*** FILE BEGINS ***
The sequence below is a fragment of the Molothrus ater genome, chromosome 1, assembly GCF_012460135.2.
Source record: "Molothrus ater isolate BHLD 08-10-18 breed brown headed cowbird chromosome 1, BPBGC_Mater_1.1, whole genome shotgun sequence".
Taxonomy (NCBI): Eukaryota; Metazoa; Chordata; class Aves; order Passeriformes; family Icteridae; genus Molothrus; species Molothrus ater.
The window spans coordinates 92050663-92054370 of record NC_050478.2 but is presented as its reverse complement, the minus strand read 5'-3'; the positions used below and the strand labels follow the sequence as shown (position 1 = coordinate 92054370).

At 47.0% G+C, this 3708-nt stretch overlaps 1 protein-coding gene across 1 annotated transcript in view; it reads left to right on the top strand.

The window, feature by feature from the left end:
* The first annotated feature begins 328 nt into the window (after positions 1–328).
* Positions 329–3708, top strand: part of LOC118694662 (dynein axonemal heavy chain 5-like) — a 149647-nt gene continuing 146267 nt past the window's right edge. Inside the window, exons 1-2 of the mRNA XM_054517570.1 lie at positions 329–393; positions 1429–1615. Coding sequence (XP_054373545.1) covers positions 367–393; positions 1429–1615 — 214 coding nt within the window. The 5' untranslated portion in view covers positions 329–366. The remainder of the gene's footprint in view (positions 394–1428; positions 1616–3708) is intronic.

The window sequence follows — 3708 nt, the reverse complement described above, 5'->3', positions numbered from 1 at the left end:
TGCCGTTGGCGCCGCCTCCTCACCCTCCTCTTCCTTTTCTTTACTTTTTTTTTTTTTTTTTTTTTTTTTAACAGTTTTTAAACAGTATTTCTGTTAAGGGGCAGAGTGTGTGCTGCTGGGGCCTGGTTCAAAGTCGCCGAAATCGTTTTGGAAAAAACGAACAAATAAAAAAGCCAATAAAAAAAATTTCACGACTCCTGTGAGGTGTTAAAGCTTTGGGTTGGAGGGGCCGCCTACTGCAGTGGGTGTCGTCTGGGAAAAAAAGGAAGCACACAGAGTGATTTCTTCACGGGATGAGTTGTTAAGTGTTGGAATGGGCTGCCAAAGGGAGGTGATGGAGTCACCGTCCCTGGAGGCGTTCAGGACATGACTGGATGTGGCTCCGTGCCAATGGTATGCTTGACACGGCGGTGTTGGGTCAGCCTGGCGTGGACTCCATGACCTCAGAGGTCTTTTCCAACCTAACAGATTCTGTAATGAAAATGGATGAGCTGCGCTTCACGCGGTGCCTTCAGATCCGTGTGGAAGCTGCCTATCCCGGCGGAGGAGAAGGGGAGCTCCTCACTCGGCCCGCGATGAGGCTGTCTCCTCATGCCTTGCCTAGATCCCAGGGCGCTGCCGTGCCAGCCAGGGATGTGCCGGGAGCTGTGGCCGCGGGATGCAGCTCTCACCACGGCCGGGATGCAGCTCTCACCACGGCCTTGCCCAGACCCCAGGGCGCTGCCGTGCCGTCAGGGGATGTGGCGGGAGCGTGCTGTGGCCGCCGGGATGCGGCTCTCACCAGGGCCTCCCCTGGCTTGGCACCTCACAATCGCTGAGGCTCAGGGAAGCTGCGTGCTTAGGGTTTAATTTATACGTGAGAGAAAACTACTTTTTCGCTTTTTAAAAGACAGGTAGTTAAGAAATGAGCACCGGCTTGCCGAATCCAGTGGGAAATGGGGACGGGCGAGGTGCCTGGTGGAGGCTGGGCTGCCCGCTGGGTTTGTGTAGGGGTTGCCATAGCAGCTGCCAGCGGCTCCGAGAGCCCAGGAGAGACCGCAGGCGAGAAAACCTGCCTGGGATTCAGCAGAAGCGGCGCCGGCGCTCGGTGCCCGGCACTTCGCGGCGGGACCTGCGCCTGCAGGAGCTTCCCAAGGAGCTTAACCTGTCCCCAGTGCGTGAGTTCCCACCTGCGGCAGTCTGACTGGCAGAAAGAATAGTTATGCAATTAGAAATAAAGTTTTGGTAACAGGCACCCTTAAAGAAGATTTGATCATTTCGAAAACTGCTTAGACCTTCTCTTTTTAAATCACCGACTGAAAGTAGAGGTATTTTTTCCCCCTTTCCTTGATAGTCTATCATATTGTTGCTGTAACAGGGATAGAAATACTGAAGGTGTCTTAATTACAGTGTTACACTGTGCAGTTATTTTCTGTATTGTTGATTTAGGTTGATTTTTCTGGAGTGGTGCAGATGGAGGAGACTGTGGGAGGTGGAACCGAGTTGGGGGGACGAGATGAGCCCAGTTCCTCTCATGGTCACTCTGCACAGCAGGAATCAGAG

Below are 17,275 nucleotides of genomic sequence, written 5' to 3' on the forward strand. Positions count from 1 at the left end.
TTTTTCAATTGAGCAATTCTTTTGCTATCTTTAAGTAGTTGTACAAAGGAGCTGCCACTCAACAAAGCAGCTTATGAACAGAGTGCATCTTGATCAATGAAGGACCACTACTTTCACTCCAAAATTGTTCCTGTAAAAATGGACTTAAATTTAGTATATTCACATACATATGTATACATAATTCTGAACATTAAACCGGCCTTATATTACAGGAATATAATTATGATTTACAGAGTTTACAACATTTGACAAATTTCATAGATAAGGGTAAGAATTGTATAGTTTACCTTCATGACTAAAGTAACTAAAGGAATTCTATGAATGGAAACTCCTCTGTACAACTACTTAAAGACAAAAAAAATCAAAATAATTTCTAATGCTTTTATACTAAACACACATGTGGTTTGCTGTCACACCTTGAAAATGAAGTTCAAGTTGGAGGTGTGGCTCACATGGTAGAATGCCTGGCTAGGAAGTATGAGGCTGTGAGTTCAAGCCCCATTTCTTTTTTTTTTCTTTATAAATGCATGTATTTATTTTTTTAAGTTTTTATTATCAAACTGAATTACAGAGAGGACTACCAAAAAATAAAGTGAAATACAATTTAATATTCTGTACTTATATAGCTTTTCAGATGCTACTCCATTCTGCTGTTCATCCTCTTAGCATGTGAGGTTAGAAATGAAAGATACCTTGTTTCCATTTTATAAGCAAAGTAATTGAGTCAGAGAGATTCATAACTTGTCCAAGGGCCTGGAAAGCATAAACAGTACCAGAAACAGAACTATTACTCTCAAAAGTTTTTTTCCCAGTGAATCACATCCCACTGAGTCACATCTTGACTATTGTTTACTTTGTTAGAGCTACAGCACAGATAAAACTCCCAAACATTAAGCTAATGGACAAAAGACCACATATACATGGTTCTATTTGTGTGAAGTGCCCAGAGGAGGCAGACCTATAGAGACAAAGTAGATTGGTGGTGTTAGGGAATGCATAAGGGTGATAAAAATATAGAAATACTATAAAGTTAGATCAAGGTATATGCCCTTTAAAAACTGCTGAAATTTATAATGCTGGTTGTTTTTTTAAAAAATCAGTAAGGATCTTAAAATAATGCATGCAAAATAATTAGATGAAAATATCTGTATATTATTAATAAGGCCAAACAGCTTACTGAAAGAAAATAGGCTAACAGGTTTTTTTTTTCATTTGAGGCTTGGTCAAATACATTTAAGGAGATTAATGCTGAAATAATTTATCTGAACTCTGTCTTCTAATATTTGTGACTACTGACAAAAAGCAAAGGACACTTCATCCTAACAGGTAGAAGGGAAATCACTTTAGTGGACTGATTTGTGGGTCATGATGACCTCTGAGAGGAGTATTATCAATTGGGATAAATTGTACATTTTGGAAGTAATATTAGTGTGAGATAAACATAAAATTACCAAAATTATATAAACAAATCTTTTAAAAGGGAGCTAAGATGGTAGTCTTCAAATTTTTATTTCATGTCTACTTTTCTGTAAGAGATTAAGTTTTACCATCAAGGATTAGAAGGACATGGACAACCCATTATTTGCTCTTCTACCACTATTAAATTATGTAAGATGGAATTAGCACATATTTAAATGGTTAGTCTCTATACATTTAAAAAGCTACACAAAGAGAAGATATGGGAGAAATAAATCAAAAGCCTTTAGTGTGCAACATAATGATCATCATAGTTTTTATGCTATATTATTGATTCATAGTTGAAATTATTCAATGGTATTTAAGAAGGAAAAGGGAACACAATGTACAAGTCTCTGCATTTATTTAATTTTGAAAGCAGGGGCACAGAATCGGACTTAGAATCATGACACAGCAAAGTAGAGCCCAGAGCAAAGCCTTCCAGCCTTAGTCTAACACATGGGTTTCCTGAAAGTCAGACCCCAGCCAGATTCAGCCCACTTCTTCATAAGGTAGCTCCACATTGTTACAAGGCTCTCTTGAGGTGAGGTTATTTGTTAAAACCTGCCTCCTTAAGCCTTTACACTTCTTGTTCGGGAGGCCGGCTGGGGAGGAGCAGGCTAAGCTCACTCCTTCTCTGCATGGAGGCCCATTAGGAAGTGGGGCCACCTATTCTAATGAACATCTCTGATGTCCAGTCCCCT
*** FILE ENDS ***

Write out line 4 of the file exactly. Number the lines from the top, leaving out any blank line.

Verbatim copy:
The window spans coordinates 92050663-92054370 of record NC_050478.2 but is presented as its reverse complement, the minus strand read 5'-3'; the positions used below and the strand labels follow the sequence as shown (position 1 = coordinate 92054370).